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Here’s why everyone is talking about this controversial new Windows AI feature

Microsoft introducing the Recall feature in Windows 11.
Luke Larsen / Digital Trends

When Microsoft went to launch its new Copilot+ PCs, it needed an AI feature that could showcase the power of the new NPU and AI models. That feature is Recall.

On one hand, it’s a privacy nightmare wrapped in a glorified search bar. On the other, it could represent the biggest change to the way we use PCs in years.

What is Recall?

A screenshot of the Recall feature in Windows.

At its simplest, Recall is a way of searching through your past activity on your PC. You can see all the apps and websites you’ve used, and there’s a timeline that lets you scroll back.

What makes it unique, of course, is the AI component that can take your natural language prompts and requests. Say you’re trying to remember a detail from a conversation you had, but don’t know what app it was in. With Recall, you could just type in a natural question, and with full access to everything you’ve done on your PC, it can dig through every app, conversation, and website to find what you’re looking for — even if there isn’t an exact match.

Recall lists the results as either a “close match” or a “related match” — also breaking them down by “text matches” and “visual matches.” One example given by Microsoft is if you search for “goat cheese pizza,” you might get results that include other Italian dishes as well.

Another of the examples Microsoft gave was to remember a quote from a Teams message and paste it in to a text box in the slide of your PowerPoint presentation. Or more simply, Recall could fix the problem of never knowing where you saved a particular file. Recall would be able to find it without you needing to know the exact file name or folder.

Web elements in Recall being called up and interacted with.

Once you find what you’re looking for, you can interact with those elements all within Recall. The program is smart enough to give you different options based on the type of content, whether that’s a photo, text, or website.

Recall will be accessible right from the taskbar, as well as by using the Windows Key+J keyboard short.

Why are people so upset about it?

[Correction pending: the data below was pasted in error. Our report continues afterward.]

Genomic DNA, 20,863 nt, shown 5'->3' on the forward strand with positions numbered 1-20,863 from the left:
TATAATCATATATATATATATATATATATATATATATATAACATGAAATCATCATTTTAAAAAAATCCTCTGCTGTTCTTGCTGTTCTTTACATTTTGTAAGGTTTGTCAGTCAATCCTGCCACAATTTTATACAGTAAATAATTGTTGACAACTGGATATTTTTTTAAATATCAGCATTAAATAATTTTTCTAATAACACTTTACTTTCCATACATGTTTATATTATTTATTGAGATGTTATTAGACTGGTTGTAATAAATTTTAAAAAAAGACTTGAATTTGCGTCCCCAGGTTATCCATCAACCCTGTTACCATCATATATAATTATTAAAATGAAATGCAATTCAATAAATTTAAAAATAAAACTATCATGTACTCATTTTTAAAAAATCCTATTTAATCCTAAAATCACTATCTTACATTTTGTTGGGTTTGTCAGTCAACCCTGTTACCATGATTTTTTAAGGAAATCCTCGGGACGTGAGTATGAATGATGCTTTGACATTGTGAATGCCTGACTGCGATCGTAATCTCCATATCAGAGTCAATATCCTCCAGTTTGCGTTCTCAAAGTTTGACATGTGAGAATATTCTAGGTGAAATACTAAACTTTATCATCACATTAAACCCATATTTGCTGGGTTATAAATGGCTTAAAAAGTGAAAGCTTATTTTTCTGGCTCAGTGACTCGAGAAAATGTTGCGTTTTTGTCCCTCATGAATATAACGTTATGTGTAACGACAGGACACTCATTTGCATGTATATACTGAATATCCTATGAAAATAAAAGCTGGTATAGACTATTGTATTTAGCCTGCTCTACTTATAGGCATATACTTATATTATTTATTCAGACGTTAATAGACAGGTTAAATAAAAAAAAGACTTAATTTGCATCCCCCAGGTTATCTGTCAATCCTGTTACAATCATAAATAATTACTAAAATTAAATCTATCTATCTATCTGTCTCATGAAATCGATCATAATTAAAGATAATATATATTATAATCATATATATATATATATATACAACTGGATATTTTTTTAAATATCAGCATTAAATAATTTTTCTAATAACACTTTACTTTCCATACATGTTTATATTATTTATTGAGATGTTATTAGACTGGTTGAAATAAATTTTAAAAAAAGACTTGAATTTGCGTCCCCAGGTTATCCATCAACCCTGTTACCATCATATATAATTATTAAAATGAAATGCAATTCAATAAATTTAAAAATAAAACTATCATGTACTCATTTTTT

A screenshot of Recall settings filtering out certain websites.

Microsoft is using small language models that run in the background at all times — persistent AI that’s always watching. It’s taking snapshots every five seconds of what you do and showing it to the models running on the PC’s NPU. That means that by default, your PC is aware of every single thing you do on it, and can recontextualize that behavior through AI. That means every website you visit, every video you watch, every word you type, and every DM you send will be tracked. From a privacy and security angle, it’s not hard to imagine why that might get people upset.

It should be noted, however, that you can disable and edit everything Recall has access to. So, you can filter out certain apps or websites, delete parts of your data, or turn it off entirely. You can also set a storage limit so that older snapshots are deleted first. In fact, it’ll be “opt in” when you first set up your new PC, asking you to click through what types of access Recall has.

More than that, Microsoft has stated that because Recall uses the NPU, the AI functions entirely on-device. That means your data never gets sent out to the cloud and is never shared directly with Microsoft. The company has promised that the data isn’t used to train the models either. Despite all of that, because of the sensitivity of the data, not everyone is going to feel comfortable taking Microsoft’s word for it.

The other thing people are upset about has to do with compatibility, which gets into what devices will have access to the new feature.

What devices can use it?

The Surface Laptop shown in front of a Copilot+ sign.
Luke Larsen / Digital Trends

Not yours, unfortunately. That is — not unless you are going to be among the first to buy on the new Copilot+ PCs. These look like they’re going to be some pretty impressive laptops — certainly heads and tails above the currently available models. They’re the first ARM Windows PCs worth buying, and in a lot of ways, even appear to go toe-to-toe with modern MacBooks. Microsoft claims the NPU inside, capable of 40 TOPS at very low wattages, is what makes Recall possible. Rather than tapping your CPU or GPU, Recall is completely offloaded to the NPU in the background.

Now, you might be wondering why your GPU can’t handle the job. I’ll be honest — Microsoft doesn’t have a great answer for that. At least not beyond the fact that it might hurt your battery life. But as the headlining AI feature of Copilot+, it’s not about to just open it up to all PCs.

That being said, the NPU certainly seems like it’s here to stay, and you can expect performance capabilities to ramp up on it over the next few years. Who knows — maybe Recall really does need that efficient NPU to do the job. Either way, it’ll likely be limited to a select few users for the next few months.

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Luke Larsen
Luke Larsen is the Senior editor of computing, managing all content covering laptops, monitors, PC hardware, Macs, and more.
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